1 Although they had been so quiet since the first outbreak of the matter, that most people really did suppose it to have been abandoned as hopeless, nothing new occurred.
Hard Times By Charles DickensGet Context In BOOK 3: CHAPTER III
2 'You'll drive me on the something desperate,' muttered the girl placing both hands upon her breast, as though to keep down by force some violent outbreak.
Oliver Twist By Charles DickensGet Context In CHAPTER XLIV
3 This outbreak of weeping took Eustacia herself so much by surprise that she could not leave off, and she turned aside from him in some shame, though turning hid nothing from him.
Return of the Native By Thomas HardyGet Context In BOOK 5: 5 An Old Move Inadvertently Repeated
4 He has had another outbreak, which might have had a dreadful ending, but which, as it fortunately happened, was unattended with any unhappy results.
5 It culminated in a hurried outbreak of almost intolerably excessive shrieking, which stopped short, leaving us stiffened in a variety of silly attitudes, and obstinately listening to the nearly as appalling and excessive silence.
6 I believe I dozed off leaning over the rail, till an abrupt burst of yells, an overwhelming outbreak of a pent-up and mysterious frenzy, woke me up in a bewildered wonder.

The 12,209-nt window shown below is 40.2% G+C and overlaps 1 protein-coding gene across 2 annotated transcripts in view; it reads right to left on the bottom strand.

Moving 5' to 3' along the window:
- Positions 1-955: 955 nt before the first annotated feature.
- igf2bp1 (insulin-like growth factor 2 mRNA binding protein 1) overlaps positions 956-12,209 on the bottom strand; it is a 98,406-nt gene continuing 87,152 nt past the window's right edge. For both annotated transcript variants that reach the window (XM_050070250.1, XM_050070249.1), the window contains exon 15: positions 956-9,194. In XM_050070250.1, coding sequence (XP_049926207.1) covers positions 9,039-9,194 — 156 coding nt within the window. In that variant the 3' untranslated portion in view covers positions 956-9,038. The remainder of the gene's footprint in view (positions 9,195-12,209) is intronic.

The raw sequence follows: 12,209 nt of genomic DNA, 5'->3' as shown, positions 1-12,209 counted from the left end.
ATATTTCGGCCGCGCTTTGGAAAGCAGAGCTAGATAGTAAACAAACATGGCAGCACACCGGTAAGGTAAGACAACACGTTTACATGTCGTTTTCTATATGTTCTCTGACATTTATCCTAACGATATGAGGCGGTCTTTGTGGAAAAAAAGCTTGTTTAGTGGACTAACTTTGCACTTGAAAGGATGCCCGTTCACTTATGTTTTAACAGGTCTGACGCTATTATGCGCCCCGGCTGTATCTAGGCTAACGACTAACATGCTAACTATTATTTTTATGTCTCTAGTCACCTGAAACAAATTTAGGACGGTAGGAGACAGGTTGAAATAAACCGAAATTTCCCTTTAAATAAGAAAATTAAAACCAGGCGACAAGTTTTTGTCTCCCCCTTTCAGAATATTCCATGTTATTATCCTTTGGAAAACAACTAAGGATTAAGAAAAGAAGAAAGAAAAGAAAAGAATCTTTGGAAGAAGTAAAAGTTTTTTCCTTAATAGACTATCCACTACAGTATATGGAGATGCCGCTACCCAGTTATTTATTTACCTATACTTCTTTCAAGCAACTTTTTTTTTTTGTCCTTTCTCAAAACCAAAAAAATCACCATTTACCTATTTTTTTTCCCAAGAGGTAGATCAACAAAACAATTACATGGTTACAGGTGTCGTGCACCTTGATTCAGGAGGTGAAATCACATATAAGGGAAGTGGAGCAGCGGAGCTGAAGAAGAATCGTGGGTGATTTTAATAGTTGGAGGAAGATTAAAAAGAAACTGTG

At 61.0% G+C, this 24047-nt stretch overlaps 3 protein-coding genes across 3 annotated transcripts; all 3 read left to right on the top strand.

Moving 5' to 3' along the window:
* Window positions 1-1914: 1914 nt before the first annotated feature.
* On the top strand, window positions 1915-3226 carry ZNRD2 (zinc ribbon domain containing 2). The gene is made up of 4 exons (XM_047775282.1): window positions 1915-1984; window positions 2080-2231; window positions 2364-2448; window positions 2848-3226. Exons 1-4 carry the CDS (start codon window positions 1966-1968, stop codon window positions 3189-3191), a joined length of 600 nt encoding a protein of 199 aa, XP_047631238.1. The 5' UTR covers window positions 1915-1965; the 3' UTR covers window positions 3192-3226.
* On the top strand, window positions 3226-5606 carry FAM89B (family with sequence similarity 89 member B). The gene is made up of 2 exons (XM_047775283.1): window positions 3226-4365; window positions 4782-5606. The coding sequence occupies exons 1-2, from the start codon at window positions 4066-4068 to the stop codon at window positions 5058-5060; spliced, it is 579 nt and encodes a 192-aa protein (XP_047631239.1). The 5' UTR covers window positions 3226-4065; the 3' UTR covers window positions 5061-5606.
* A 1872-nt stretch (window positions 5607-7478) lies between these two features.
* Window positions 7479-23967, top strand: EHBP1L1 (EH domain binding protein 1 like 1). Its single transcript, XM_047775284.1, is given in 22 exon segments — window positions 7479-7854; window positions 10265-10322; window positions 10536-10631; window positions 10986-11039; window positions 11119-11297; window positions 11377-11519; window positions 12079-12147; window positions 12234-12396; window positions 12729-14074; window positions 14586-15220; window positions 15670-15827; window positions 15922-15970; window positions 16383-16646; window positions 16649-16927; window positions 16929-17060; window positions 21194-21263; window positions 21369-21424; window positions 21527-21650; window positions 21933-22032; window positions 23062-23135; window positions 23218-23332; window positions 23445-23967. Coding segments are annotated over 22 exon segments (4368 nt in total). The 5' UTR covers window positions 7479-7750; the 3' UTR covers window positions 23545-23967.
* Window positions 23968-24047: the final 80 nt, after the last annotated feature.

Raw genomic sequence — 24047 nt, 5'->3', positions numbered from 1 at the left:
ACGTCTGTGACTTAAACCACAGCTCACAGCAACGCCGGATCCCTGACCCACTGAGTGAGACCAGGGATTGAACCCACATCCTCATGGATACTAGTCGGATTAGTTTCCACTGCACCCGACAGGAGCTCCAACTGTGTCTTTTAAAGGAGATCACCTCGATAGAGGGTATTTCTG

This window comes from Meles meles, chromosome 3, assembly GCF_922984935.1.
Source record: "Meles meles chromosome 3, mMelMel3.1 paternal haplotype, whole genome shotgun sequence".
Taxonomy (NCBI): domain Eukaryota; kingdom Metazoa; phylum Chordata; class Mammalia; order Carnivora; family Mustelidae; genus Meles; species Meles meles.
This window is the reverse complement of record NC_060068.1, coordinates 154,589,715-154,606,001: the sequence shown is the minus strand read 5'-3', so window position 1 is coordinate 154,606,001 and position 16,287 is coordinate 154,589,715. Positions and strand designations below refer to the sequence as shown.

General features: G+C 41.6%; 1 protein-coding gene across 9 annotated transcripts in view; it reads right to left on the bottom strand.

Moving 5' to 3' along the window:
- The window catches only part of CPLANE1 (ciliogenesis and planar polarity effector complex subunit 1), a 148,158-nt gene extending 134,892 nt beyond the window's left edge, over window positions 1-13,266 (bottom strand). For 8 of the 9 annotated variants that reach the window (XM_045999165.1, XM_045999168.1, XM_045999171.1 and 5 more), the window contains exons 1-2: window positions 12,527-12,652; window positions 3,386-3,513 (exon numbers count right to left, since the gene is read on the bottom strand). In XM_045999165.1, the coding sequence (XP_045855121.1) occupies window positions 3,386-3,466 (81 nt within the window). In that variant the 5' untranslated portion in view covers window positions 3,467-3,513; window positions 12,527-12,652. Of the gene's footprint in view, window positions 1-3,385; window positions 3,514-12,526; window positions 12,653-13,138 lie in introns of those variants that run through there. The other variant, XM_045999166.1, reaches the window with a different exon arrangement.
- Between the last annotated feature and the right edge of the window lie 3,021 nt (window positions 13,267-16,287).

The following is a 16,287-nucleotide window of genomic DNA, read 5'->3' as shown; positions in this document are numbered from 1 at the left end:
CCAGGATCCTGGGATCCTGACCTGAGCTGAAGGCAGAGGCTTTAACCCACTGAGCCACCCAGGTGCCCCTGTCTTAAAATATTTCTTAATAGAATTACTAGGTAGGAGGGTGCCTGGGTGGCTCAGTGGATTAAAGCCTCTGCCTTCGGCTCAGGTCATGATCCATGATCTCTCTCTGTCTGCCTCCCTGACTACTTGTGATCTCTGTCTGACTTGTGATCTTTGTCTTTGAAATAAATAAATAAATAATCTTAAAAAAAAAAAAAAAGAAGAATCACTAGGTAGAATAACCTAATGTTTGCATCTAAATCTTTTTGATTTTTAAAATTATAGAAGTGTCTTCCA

7 A sign, in short, of some outbreak which is prodigious and near unless some diversion shall arise.
Les Misérables (V4) By Victor HugoGet Context In BOOK 7: CHAPTER III—SLANG WHICH WEEPS AND SLANG WHICH LAUGHS
8 But this sudden outbreaking of temper as quickly subsided in the still and sullen restraint they most affected in their moments of inaction.
The Last of the Mohicans By James Fenimore CooperGet Context In CHAPTER 27
9 Though rendered less connected by many and general interruptions and outbreakings, a translation of their language would have contained a regular descant, which, in substance, might have proved to possess a train of consecutive ideas.
The Last of the Mohicans By James Fenimore CooperGet Context In CHAPTER 33
10 There is a vestige of decency, a sense of shame, that does much to curb and check those outbreaks of atrocious cruelty so commonly enacted upon the plantation.
The Narrative of the Life By Frederick DouglassGet Context In CHAPTER VI
11 The delicate little people must have heard me hammering in gusty outbreaks a mile away on either hand, but nothing came of it.
12 All those outbreaks were in some way linked with the proximity of the Count.